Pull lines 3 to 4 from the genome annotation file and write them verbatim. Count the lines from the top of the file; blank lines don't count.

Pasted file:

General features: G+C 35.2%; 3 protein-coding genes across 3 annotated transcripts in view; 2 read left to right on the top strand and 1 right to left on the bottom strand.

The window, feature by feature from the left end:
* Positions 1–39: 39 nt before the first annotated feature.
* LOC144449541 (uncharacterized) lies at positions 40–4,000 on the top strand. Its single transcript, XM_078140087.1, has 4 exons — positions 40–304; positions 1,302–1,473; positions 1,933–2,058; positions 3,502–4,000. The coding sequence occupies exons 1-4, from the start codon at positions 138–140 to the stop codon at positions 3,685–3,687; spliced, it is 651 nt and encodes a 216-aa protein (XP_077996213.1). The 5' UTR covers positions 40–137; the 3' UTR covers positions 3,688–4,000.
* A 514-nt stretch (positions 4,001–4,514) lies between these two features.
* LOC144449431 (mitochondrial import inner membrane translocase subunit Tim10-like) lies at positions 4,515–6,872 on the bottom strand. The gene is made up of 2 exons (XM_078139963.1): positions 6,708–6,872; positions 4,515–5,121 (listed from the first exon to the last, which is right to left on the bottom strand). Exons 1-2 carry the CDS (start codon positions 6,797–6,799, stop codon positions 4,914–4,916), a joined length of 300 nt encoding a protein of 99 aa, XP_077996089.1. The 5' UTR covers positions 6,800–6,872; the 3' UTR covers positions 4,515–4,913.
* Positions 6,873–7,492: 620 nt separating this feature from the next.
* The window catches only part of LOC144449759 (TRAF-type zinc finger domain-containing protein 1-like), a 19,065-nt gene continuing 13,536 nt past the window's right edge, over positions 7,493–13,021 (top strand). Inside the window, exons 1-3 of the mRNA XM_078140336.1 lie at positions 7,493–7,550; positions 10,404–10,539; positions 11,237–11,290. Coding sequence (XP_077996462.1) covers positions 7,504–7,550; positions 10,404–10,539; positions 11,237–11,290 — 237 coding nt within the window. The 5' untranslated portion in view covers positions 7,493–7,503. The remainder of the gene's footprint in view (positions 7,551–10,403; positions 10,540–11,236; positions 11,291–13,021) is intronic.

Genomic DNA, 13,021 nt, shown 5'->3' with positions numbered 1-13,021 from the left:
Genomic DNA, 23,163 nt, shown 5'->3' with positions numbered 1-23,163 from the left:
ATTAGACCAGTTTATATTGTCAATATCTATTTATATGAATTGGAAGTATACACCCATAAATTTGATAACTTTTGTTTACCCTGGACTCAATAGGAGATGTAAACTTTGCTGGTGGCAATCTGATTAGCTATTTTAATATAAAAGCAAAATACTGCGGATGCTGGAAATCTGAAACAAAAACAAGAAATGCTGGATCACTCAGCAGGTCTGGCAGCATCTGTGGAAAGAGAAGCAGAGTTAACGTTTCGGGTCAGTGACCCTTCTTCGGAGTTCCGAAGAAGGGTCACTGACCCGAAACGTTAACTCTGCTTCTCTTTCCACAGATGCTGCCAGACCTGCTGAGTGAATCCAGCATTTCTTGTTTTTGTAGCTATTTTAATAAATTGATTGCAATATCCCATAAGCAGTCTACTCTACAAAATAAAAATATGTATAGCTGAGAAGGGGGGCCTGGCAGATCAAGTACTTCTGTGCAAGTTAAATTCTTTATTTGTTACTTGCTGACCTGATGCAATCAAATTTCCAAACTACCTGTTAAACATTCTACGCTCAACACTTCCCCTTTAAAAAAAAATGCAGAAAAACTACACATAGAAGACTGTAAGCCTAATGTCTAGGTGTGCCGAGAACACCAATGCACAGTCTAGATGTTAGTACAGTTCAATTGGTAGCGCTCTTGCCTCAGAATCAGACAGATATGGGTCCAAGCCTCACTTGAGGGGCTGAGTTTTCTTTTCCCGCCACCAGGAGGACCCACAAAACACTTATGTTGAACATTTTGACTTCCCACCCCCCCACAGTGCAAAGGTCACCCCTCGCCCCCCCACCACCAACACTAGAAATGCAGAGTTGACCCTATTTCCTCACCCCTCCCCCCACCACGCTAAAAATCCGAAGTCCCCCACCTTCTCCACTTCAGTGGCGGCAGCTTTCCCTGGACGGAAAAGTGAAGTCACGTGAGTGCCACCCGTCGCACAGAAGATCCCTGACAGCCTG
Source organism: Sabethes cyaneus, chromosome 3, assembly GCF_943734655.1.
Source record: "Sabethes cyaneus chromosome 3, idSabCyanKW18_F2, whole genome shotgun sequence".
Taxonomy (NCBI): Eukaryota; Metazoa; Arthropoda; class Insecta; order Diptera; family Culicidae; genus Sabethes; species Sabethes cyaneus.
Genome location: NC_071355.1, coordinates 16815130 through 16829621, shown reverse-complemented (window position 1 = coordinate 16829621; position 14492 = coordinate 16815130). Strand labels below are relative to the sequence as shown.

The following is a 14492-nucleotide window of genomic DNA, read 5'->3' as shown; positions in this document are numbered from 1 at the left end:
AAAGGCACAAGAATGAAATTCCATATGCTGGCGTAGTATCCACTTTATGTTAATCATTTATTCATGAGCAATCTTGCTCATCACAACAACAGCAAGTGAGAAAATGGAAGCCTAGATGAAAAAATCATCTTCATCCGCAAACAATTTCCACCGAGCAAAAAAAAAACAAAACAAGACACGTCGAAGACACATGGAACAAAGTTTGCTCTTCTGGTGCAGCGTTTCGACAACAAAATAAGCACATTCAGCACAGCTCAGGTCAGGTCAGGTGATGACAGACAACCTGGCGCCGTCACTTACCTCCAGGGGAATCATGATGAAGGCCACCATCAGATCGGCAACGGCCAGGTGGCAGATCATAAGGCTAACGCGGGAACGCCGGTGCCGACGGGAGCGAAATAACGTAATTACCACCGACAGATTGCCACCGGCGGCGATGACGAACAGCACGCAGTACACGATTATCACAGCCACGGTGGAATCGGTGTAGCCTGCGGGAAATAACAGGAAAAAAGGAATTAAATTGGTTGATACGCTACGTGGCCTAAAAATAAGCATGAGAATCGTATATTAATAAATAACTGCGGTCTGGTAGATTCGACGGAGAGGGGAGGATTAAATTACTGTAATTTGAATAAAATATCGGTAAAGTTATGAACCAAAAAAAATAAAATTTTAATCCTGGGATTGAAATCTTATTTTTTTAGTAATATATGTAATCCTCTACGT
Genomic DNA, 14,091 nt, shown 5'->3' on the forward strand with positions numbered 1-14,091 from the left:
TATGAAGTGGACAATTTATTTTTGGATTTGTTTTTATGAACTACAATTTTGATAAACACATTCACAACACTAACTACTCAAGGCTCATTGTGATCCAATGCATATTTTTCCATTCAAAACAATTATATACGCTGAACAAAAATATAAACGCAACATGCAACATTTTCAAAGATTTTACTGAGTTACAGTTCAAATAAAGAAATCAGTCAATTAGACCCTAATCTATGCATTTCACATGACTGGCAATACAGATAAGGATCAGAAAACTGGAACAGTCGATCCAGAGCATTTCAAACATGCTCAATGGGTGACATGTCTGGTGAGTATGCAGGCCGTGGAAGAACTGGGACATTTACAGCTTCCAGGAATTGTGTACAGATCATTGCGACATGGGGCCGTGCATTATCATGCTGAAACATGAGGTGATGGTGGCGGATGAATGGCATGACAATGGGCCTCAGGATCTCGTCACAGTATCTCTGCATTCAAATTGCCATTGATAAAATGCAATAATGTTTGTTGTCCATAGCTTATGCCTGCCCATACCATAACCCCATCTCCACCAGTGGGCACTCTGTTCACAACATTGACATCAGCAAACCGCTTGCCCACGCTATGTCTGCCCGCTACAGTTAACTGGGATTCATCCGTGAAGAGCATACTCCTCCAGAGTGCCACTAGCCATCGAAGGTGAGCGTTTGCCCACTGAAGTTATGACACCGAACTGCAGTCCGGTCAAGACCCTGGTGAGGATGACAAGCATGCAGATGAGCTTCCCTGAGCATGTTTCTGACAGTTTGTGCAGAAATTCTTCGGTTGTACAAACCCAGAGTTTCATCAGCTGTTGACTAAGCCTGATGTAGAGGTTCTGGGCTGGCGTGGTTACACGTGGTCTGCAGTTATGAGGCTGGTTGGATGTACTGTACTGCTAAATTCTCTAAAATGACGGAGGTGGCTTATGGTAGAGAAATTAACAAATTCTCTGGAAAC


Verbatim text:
* Positions 1–39: 39 nt before the first annotated feature.
* LOC144449541 (uncharacterized) lies at positions 40–4,000 on the top strand. Its single transcript, XM_078140087.1, has 4 exons — positions 40–304; positions 1,302–1,473; positions 1,933–2,058; positions 3,502–4,000. The coding sequence occupies exons 1-4, from the start codon at positions 138–140 to the stop codon at positions 3,685–3,687; spliced, it is 651 nt and encodes a 216-aa protein (XP_077996213.1). The 5' UTR covers positions 40–137; the 3' UTR covers positions 3,688–4,000.